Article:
Cybersecurity is an increasingly expensive threat to business, with Lloyd’s of London recently warning that a serious cyberattack could cost the global economy in excess of £92 billion. Aside from major disruption to infrastructure, there are significant reputational costs of being subject to a data breach, as well as substantial fines - particularly in light of the forthcoming GDPR. With the dangers of cyberattacks on the rise, along with the threat of serious consequential financial damage, many companies are turning to cyber insurance in an effort to protect themselves against the risks.
What are the main cybersecurity risks and their impact?
As the NHS hack demonstrated, some of the most extensive cyberattacks are very basic and often random in nature; viruses and malware can spread around the internet like wildfire, infecting any internet-connected devices which have not received the latest patches and security updates. Some of these viruses simply cause damage to computer systems; others include ransomware which lock down data until a ransom is paid. More targeted cyberattacks may involve phishing or SQL injections and DDoS attempts.
Often the most worrying attacks for business are those which involve a data breach, particularly if customer data is compromised. One of the most overlooked cybersecurity dangers is the internal threat; although this is sometimes due to malicious attacks by disaffected members of staff, the much larger problem is often down to an ineffective data protection culture or strategy and especially a lack of skilled staff who can lay down procedures and implement optimal cybersecurity measures.
Costs to businesses from cyberattacks include:
- Lost productivity
- Time and money to repair damaged infrastructure
- Fines (eg currently up to £500,000 following an investigation by the Information Commissioner’s Office – and rising to €20 million or 4% of annual global turnover GDPR comes into force)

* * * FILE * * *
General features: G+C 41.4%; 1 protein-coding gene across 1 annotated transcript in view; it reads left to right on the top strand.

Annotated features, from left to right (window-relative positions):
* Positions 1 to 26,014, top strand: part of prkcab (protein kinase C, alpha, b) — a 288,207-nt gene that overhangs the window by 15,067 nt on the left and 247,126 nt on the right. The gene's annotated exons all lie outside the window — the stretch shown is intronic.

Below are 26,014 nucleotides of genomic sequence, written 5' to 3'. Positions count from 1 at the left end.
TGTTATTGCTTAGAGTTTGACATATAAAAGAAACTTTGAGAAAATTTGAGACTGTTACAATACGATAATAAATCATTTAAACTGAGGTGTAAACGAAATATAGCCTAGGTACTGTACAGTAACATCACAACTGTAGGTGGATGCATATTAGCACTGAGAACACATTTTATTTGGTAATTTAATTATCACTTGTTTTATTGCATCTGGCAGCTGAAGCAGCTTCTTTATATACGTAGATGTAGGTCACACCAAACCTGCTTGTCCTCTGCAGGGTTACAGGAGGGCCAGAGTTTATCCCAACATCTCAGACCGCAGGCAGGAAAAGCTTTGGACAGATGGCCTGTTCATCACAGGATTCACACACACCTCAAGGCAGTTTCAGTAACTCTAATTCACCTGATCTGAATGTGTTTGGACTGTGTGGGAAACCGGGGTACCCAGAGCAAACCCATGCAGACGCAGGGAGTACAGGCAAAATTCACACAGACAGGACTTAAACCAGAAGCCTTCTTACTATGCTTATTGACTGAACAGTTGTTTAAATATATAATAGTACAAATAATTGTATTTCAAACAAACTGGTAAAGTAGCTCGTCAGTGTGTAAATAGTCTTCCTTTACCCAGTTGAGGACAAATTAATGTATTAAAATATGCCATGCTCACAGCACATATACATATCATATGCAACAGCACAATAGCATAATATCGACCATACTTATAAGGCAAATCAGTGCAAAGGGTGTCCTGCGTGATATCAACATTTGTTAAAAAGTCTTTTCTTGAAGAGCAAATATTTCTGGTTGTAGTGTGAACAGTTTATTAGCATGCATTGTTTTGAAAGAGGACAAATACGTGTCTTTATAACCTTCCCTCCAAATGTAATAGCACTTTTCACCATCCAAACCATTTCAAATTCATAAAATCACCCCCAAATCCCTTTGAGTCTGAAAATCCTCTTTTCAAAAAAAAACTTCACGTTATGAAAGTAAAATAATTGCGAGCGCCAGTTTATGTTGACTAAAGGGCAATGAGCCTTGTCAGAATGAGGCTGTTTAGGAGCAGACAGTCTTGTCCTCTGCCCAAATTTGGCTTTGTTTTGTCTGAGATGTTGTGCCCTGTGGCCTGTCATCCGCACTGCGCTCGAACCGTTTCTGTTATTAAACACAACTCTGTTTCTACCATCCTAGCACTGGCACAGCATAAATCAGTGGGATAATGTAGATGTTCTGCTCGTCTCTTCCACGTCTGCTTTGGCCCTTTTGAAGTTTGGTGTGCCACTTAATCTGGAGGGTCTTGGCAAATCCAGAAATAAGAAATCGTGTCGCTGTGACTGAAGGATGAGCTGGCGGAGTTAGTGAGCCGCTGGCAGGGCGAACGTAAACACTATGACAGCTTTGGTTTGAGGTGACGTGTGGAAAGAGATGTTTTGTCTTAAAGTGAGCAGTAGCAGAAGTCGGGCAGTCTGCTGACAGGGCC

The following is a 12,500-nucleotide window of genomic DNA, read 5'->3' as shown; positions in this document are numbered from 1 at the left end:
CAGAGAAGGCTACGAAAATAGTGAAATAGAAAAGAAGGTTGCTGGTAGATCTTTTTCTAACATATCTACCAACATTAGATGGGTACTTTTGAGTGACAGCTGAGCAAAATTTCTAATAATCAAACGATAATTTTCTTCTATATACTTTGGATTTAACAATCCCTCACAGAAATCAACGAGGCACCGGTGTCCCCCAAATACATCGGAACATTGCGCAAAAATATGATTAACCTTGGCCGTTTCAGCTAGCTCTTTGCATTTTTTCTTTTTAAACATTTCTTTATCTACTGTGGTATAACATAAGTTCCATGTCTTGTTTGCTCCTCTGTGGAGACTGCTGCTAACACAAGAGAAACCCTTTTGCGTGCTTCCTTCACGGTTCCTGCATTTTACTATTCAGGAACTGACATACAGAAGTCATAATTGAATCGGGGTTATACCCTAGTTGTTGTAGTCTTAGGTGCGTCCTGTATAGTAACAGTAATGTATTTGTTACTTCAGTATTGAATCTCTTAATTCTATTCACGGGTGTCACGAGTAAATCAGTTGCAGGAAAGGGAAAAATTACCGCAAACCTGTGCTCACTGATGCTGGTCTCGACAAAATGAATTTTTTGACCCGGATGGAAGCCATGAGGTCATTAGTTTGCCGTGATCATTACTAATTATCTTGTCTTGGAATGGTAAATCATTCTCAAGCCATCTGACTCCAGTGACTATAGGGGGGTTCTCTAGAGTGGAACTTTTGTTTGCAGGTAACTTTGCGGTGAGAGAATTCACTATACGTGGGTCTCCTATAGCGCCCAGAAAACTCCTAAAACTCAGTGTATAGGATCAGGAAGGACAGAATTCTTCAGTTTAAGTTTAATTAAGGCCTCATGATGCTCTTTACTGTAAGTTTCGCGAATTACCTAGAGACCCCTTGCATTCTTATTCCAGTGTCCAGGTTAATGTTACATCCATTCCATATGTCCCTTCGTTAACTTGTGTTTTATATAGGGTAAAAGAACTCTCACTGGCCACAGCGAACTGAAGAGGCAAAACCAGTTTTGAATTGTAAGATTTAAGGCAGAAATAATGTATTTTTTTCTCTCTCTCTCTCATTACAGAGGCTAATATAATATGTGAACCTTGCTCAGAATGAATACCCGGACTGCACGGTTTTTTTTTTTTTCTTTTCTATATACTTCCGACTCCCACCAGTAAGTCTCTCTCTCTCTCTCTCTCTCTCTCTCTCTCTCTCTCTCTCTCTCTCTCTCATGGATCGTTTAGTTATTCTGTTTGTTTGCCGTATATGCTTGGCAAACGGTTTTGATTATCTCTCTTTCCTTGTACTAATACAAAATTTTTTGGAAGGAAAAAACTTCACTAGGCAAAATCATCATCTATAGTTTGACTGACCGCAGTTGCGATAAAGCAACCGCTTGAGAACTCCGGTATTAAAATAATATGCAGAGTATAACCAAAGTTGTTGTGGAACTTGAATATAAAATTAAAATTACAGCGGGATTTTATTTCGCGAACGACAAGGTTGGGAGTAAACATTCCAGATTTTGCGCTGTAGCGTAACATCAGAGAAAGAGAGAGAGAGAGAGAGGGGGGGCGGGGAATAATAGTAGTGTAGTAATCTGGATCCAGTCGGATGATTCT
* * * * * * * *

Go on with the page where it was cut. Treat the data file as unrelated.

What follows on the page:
- Reputational damage – including loss of existing clients and future business
- Any ransoms paid to hackers
What is the current state of cybersecurity insurance?
In light of the increased focus on risks from cyberattacks over recent years, it seemed likely that insurers who offered cybersecurity insurance would see an uptake in these policies, particularly from businesses dealing with large volumes of personal customer data. Indeed the British Government spoke of aims to make the UK a "world centre for cyber security insurance" in a 2015 report. However, although a surge has been seen in the US cyber insurance market recently, these trends have not yet been reflected on this side of the pond.
But a crucial turning point may be the impending General Data Protection Regulation (GDPR) which comes into force on 25 May 2018. GDPR not only introduces far more onerous penalties but it tightens up many aspects of data protection regulations and extends liability to data processors. As we get closer to the implementation date, an increased uptake of cyber insurance policies is to be expected, particularly by data processors who have less experience of data protection compliance.
What are the benefits and risks of providing cybersecurity insurance?
Insurers which offer cyber insurance policies are tapping into a potentially huge market, covering individuals as well as businesses. But insurers will need to be more guarded in their approach to providing cover in respect of computer viruses which can quickly spread across the internet, infecting millions of devices in less time than it would take a burglar to break into a single property. Potential costs to an insurer of a new virus which forces them to pay out on thousands or even millions of policies could prove crippling.
How will insurance products need to develop for cybersecurity?
Due to the aforementioned risks of offering broad cybersecurity cover, much thought needs to be given to developing policies, to take account of the fast changing cybersecurity threats and practices. Whilst a homeowner who leaves their front door wide open will generally need to concede that their element of fault reduces any payout, the degree of fault of a business which has not applied the latest security patch to their servers and consequently suffers a data breach is less clear. Policies may require regular updating to take account of new forms of threat and the types of cyber protection which are reasonably required to be taken by policyholders. But a careful balance will need to be struck between making policies too lenient with the consequence of mass payouts in the event of large scale ransomware viruses, and making policies so strict that they are not worth taking out in the first place.